wait – how _DO_ forgetful people improve?
I grew up in the circus, built a career in corporate learning despite untreated ADHD symptoms and a high ACE score.
Now I share the ways I got traction.
If your problem is ADHD, I can help you identify and reach your goals.
My background: The Longer Version
I’m a faculty brat.
I grew up in central Illinois, in a large, chaotic family headed by a Guggenheim fellow and a Fullbright scholar.
In and out of the circus
After a formative stint performing garage tunes in campus bars throughout the Great Lakes states, followed by a year in Paris attending the Sorbonne, I got sober, left my hometown for good. In Chicago I trained floor staff at the Chicago Mercantile Exchange while completing a degree in English Literature at Loyola. Before I completed my degree, I switched to a better paying gig, but the trade-off was the schedule: working third shift disrupted my sleep and left me really anxious and unable to focus.
In this shaky state, I hacked my way into the film industry, doing everything from painting animation cells by hand and doing rigging for animated cereal spots to repping short films to cable and post-production. I wanted something more steady than a string of freelance gigs, but the work was interesting.
At the suggestion of a good friend, I was first diagnosed with ADHD. I went on some anti-anxiety meds, which helped me sleep well for the first time in many months. My focus got somewhat better. I got a few breaks, and parlayed them into a career in technology, which sustained me from Chicago to the Bay Area. I moved to Boulder, then washed out at another job, and decided to take a break from corporate life to earn a Master’s in Creative Writing. I met my wife in that program, and we started a family. Facing increased pressure to maximize income and insurance coverage, I returned to technology startups, again without having taken a comprehensive look at the problems I was having with focus, attention, and follow-through.
We moved back to the Bay Area. Despite frequent job changes, I gradually came to doubt the initial diagnosis, and without consulting anyone, I went off the anti-anxiety meds, which had long since stopped helping. My performance improved enormously, and I suddenly saw opportunities and promotions everywhere I looked. Unfortunately, I still had not established any sustained practice of dealing with my ADHD symptoms. Practically speaking, this meant I had a pretty narrow capacity to be productive, and I was unable to have much control over my performance at work or at home. Managing my own time, remembering things I’d agreed to take care of, and sustaining focus when I was working – these challenges became more pronounced with the added challenges of parenthood, the pressures of hyper-competitive technology culture, and the daunting logistics of living and commuting in the Bay Area.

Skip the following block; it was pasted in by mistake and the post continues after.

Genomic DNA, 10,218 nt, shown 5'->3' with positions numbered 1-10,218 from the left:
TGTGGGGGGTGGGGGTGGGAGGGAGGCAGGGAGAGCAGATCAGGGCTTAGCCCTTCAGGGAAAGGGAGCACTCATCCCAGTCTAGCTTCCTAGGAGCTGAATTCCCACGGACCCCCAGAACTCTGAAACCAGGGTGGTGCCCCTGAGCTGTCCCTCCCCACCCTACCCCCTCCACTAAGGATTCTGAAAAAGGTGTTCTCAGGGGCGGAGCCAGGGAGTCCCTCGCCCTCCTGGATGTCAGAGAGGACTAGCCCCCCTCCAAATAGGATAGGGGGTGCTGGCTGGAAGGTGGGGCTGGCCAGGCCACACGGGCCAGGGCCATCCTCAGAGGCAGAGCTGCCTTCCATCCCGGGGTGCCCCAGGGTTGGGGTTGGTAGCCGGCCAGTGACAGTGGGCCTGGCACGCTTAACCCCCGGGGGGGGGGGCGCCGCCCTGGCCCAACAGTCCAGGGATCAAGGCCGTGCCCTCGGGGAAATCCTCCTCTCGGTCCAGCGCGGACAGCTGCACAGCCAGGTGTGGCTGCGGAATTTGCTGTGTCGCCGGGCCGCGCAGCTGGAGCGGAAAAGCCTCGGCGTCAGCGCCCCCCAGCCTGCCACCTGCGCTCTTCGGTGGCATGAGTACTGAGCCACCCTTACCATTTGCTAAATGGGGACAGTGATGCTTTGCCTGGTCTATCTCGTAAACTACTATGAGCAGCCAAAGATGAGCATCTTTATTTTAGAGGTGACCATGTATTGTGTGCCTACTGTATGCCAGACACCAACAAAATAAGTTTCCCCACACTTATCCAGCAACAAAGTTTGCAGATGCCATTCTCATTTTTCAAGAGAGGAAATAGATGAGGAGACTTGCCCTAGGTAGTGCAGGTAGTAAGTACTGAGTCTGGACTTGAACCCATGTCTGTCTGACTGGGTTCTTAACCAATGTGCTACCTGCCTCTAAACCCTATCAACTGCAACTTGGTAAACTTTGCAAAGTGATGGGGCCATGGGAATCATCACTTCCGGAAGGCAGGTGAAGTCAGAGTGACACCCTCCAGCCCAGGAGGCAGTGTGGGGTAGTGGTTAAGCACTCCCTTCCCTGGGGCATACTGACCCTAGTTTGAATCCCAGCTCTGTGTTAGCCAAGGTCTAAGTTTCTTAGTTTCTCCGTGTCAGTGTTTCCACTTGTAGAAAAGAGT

Somehow, I sidled into a really great opportunity with a major company, and was given a promotion to a position running technology training programs. It was exhilarating to find that I was pretty good at putting large programs together. Looking back, I see I was given lots of encouragement and assistance, with the expectation that I would be able to eventually take the reins and even lead others to join my team. This was a kind of perfect storm for me, a place of great extremes. To outward appearances, I seemed to have got past lots of my limitations, lack of confidence, inability to deliver, and chronic under-earning. Internally, and between myself, my director, and others I worked with closely, I had recurring problems getting along with others, and with delivering on what was required. This role made demands on me that I had not anticipated, and it revealed to me a whole host of gaps in my abilities I had been happy to ignore.
Crash and burn
Even though I lasted more than 7 years there, the comedown was punishing, and my confidence was wrecked. With my ass handed to me, I became willing to take another look at my ADHD, and found a fantastically effective professional who helped me take the condition more seriously.
I got on some appropriate meds and started learning in earnest. With his help, I built a program for myself to address the whole complex of challenges I face, and began to rebuild my career to repair the relationships with my family and friends that have been damaged by untreated ADHD symptoms over time.
Now I work with others to share what I’ve learned, and I have to say, it’s changing me. Working with other ADHD folks has been a fascinating mirror into how we come off to other people.
If you want to get better, this site is for you. Check it out, and be sure to let me know if something I say helps you.